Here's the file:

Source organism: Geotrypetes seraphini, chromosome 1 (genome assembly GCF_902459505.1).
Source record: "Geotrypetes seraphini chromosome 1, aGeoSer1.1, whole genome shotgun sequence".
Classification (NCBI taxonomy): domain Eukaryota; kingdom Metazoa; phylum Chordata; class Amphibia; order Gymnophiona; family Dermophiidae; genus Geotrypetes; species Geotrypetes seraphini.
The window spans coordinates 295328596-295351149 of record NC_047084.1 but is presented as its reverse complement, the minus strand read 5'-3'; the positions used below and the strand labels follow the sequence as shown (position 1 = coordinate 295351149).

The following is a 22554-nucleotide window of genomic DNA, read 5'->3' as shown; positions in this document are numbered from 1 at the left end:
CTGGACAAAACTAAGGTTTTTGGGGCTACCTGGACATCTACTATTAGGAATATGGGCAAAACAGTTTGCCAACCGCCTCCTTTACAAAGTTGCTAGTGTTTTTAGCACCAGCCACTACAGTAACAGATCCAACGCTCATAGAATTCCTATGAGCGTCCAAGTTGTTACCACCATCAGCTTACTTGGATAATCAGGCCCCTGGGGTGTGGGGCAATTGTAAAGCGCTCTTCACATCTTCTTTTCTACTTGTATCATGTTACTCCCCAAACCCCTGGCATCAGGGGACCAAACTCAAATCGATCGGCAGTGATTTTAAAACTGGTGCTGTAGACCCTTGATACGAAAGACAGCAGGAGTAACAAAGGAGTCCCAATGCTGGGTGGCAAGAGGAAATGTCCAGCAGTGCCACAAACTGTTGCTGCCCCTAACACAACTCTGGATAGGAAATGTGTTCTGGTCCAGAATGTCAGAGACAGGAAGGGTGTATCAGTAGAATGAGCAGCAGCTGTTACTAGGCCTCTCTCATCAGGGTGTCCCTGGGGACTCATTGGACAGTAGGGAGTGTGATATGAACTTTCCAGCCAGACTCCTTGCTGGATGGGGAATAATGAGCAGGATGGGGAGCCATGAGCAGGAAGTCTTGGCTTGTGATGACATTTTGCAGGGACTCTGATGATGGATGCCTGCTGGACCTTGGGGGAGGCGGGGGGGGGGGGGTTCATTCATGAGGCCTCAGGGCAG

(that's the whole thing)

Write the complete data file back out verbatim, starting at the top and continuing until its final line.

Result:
Source organism: Geotrypetes seraphini, chromosome 1 (genome assembly GCF_902459505.1).
Source record: "Geotrypetes seraphini chromosome 1, aGeoSer1.1, whole genome shotgun sequence".
Classification (NCBI taxonomy): domain Eukaryota; kingdom Metazoa; phylum Chordata; class Amphibia; order Gymnophiona; family Dermophiidae; genus Geotrypetes; species Geotrypetes seraphini.
The window spans coordinates 295328596-295351149 of record NC_047084.1 but is presented as its reverse complement, the minus strand read 5'-3'; the positions used below and the strand labels follow the sequence as shown (position 1 = coordinate 295351149).

The following is a 22554-nucleotide window of genomic DNA, read 5'->3' as shown; positions in this document are numbered from 1 at the left end:
CTGGACAAAACTAAGGTTTTTGGGGCTACCTGGACATCTACTATTAGGAATATGGGCAAAACAGTTTGCCAACCGCCTCCTTTACAAAGTTGCTAGTGTTTTTAGCACCAGCCACTACAGTAACAGATCCAACGCTCATAGAATTCCTATGAGCGTCCAAGTTGTTACCACCATCAGCTTACTTGGATAATCAGGCCCCTGGGGTGTGGGGCAATTGTAAAGCGCTCTTCACATCTTCTTTTCTACTTGTATCATGTTACTCCCCAAACCCCTGGCATCAGGGGACCAAACTCAAATCGATCGGCAGTGATTTTAAAACTGGTGCTGTAGACCCTTGATACGAAAGACAGCAGGAGTAACAAAGGAGTCCCAATGCTGGGTGGCAAGAGGAAATGTCCAGCAGTGCCACAAACTGTTGCTGCCCCTAACACAACTCTGGATAGGAAATGTGTTCTGGTCCAGAATGTCAGAGACAGGAAGGGTGTATCAGTAGAATGAGCAGCAGCTGTTACTAGGCCTCTCTCATCAGGGTGTCCCTGGGGACTCATTGGACAGTAGGGAGTGTGATATGAACTTTCCAGCCAGACTCCTTGCTGGATGGGGAATAATGAGCAGGATGGGGAGCCATGAGCAGGAAGTCTTGGCTTGTGATGACATTTTGCAGGGACTCTGATGATGGATGCCTGCTGGACCTTGGGGGAGGCGGGGGGGGGGGGGTTCATTCATGAGGCCTCAGGGCAG